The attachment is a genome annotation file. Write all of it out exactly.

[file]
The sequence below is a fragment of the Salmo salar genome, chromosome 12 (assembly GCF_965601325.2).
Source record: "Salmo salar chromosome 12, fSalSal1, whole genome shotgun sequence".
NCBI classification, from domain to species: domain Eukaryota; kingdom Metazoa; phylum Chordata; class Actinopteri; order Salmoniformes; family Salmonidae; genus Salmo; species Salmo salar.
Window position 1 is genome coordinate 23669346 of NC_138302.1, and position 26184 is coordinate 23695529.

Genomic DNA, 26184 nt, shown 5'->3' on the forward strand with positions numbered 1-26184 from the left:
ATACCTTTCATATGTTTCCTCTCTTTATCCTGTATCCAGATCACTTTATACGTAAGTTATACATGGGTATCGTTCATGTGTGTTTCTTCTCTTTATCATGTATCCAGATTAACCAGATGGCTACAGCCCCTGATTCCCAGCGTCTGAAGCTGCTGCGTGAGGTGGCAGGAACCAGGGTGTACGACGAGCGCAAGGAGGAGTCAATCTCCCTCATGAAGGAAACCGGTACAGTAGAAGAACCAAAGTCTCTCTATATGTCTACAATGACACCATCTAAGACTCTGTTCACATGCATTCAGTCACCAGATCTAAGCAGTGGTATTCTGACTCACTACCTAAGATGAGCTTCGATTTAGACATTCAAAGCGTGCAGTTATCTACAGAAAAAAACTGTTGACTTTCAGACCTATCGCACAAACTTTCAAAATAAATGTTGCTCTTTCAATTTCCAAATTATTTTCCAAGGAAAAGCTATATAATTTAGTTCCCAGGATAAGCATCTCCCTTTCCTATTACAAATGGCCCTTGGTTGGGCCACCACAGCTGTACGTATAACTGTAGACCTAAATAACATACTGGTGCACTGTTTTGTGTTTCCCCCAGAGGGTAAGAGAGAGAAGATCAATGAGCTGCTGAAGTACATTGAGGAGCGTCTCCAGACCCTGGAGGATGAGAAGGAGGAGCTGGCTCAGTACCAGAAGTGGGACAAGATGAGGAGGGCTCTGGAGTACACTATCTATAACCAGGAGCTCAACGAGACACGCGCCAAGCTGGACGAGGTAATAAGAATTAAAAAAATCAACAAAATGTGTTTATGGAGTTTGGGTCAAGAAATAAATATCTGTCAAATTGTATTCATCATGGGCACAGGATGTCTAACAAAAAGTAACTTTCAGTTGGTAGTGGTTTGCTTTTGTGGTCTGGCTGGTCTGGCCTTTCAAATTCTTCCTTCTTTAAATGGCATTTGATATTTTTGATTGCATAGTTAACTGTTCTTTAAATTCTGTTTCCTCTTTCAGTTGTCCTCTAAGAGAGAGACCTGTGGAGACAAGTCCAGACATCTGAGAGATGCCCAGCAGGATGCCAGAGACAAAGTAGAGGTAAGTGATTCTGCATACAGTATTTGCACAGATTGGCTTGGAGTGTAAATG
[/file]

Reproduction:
The sequence below is a fragment of the Salmo salar genome, chromosome 12 (assembly GCF_965601325.2).
Source record: "Salmo salar chromosome 12, fSalSal1, whole genome shotgun sequence".
NCBI classification, from domain to species: domain Eukaryota; kingdom Metazoa; phylum Chordata; class Actinopteri; order Salmoniformes; family Salmonidae; genus Salmo; species Salmo salar.
Window position 1 is genome coordinate 23669346 of NC_138302.1, and position 26184 is coordinate 23695529.

Genomic DNA, 26184 nt, shown 5'->3' on the forward strand with positions numbered 1-26184 from the left:
ATACCTTTCATATGTTTCCTCTCTTTATCCTGTATCCAGATCACTTTATACGTAAGTTATACATGGGTATCGTTCATGTGTGTTTCTTCTCTTTATCATGTATCCAGATTAACCAGATGGCTACAGCCCCTGATTCCCAGCGTCTGAAGCTGCTGCGTGAGGTGGCAGGAACCAGGGTGTACGACGAGCGCAAGGAGGAGTCAATCTCCCTCATGAAGGAAACCGGTACAGTAGAAGAACCAAAGTCTCTCTATATGTCTACAATGACACCATCTAAGACTCTGTTCACATGCATTCAGTCACCAGATCTAAGCAGTGGTATTCTGACTCACTACCTAAGATGAGCTTCGATTTAGACATTCAAAGCGTGCAGTTATCTACAGAAAAAAACTGTTGACTTTCAGACCTATCGCACAAACTTTCAAAATAAATGTTGCTCTTTCAATTTCCAAATTATTTTCCAAGGAAAAGCTATATAATTTAGTTCCCAGGATAAGCATCTCCCTTTCCTATTACAAATGGCCCTTGGTTGGGCCACCACAGCTGTACGTATAACTGTAGACCTAAATAACATACTGGTGCACTGTTTTGTGTTTCCCCCAGAGGGTAAGAGAGAGAAGATCAATGAGCTGCTGAAGTACATTGAGGAGCGTCTCCAGACCCTGGAGGATGAGAAGGAGGAGCTGGCTCAGTACCAGAAGTGGGACAAGATGAGGAGGGCTCTGGAGTACACTATCTATAACCAGGAGCTCAACGAGACACGCGCCAAGCTGGACGAGGTAATAAGAATTAAAAAAATCAACAAAATGTGTTTATGGAGTTTGGGTCAAGAAATAAATATCTGTCAAATTGTATTCATCATGGGCACAGGATGTCTAACAAAAAGTAACTTTCAGTTGGTAGTGGTTTGCTTTTGTGGTCTGGCTGGTCTGGCCTTTCAAATTCTTCCTTCTTTAAATGGCATTTGATATTTTTGATTGCATAGTTAACTGTTCTTTAAATTCTGTTTCCTCTTTCAGTTGTCCTCTAAGAGAGAGACCTGTGGAGACAAGTCCAGACATCTGAGAGATGCCCAGCAGGATGCCAGAGACAAAGTAGAGGTAAGTGATTCTGCATACAGTATTTGCACAGATTGGCTTGGAGTGTAAATG